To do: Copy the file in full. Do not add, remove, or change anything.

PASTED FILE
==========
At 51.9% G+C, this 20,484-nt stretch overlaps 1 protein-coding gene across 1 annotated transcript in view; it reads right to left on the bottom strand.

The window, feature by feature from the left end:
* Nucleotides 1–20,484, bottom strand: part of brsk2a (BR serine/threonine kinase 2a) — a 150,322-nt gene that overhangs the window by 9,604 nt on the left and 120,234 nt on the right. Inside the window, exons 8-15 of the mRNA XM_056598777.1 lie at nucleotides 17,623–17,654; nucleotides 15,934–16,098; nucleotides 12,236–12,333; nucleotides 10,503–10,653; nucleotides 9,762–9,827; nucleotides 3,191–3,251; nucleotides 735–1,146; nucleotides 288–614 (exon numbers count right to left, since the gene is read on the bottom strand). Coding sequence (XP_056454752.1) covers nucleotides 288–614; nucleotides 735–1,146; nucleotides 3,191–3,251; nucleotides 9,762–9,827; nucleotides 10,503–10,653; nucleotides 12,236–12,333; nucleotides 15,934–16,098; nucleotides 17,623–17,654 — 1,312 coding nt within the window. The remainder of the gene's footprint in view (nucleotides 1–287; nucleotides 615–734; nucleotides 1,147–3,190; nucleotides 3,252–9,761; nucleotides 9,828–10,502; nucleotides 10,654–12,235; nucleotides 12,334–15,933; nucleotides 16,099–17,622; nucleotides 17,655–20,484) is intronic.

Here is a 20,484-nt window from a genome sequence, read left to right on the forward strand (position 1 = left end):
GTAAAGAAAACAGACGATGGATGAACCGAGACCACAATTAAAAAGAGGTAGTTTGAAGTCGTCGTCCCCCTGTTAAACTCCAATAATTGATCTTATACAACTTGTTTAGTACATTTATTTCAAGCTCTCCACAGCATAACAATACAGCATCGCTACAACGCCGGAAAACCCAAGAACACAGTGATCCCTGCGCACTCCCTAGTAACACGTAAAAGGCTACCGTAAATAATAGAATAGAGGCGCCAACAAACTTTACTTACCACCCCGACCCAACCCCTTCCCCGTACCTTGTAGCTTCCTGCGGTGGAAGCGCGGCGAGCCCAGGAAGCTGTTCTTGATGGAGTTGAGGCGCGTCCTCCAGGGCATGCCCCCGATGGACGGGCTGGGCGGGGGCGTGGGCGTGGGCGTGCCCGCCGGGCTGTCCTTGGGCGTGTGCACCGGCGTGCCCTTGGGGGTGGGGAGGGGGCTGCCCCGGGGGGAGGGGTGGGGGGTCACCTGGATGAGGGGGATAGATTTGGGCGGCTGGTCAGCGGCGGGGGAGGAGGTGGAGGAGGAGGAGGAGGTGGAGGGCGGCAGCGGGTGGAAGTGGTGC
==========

At 51.9% G+C, this 20,484-nt stretch overlaps 1 protein-coding gene across 1 annotated transcript in view; it reads right to left on the bottom strand.

The window, feature by feature from the left end:
* Nucleotides 1–20,484, bottom strand: part of brsk2a (BR serine/threonine kinase 2a) — a 150,322-nt gene that overhangs the window by 9,604 nt on the left and 120,234 nt on the right. Inside the window, exons 8-15 of the mRNA XM_056598777.1 lie at nucleotides 17,623–17,654; nucleotides 15,934–16,098; nucleotides 12,236–12,333; nucleotides 10,503–10,653; nucleotides 9,762–9,827; nucleotides 3,191–3,251; nucleotides 735–1,146; nucleotides 288–614 (exon numbers count right to left, since the gene is read on the bottom strand). Coding sequence (XP_056454752.1) covers nucleotides 288–614; nucleotides 735–1,146; nucleotides 3,191–3,251; nucleotides 9,762–9,827; nucleotides 10,503–10,653; nucleotides 12,236–12,333; nucleotides 15,934–16,098; nucleotides 17,623–17,654 — 1,312 coding nt within the window. The remainder of the gene's footprint in view (nucleotides 1–287; nucleotides 615–734; nucleotides 1,147–3,190; nucleotides 3,252–9,761; nucleotides 9,828–10,502; nucleotides 10,654–12,235; nucleotides 12,334–15,933; nucleotides 16,099–17,622; nucleotides 17,655–20,484) is intronic.

Here is a 20,484-nt window from a genome sequence, read left to right on the forward strand (position 1 = left end):
GTAAAGAAAACAGACGATGGATGAACCGAGACCACAATTAAAAAGAGGTAGTTTGAAGTCGTCGTCCCCCTGTTAAACTCCAATAATTGATCTTATACAACTTGTTTAGTACATTTATTTCAAGCTCTCCACAGCATAACAATACAGCATCGCTACAACGCCGGAAAACCCAAGAACACAGTGATCCCTGCGCACTCCCTAGTAACACGTAAAAGGCTACCGTAAATAATAGAATAGAGGCGCCAACAAACTTTACTTACCACCCCGACCCAACCCCTTCCCCGTACCTTGTAGCTTCCTGCGGTGGAAGCGCGGCGAGCCCAGGAAGCTGTTCTTGATGGAGTTGAGGCGCGTCCTCCAGGGCATGCCCCCGATGGACGGGCTGGGCGGGGGCGTGGGCGTGGGCGTGCCCGCCGGGCTGTCCTTGGGCGTGTGCACCGGCGTGCCCTTGGGGGTGGGGAGGGGGCTGCCCCGGGGGGAGGGGTGGGGGGTCACCTGGATGAGGGGGATAGATTTGGGCGGCTGGTCAGCGGCGGGGGAGGAGGTGGAGGAGGAGGAGGAGGTGGAGGGCGGCAGCGGGTGGAAGTGGTGC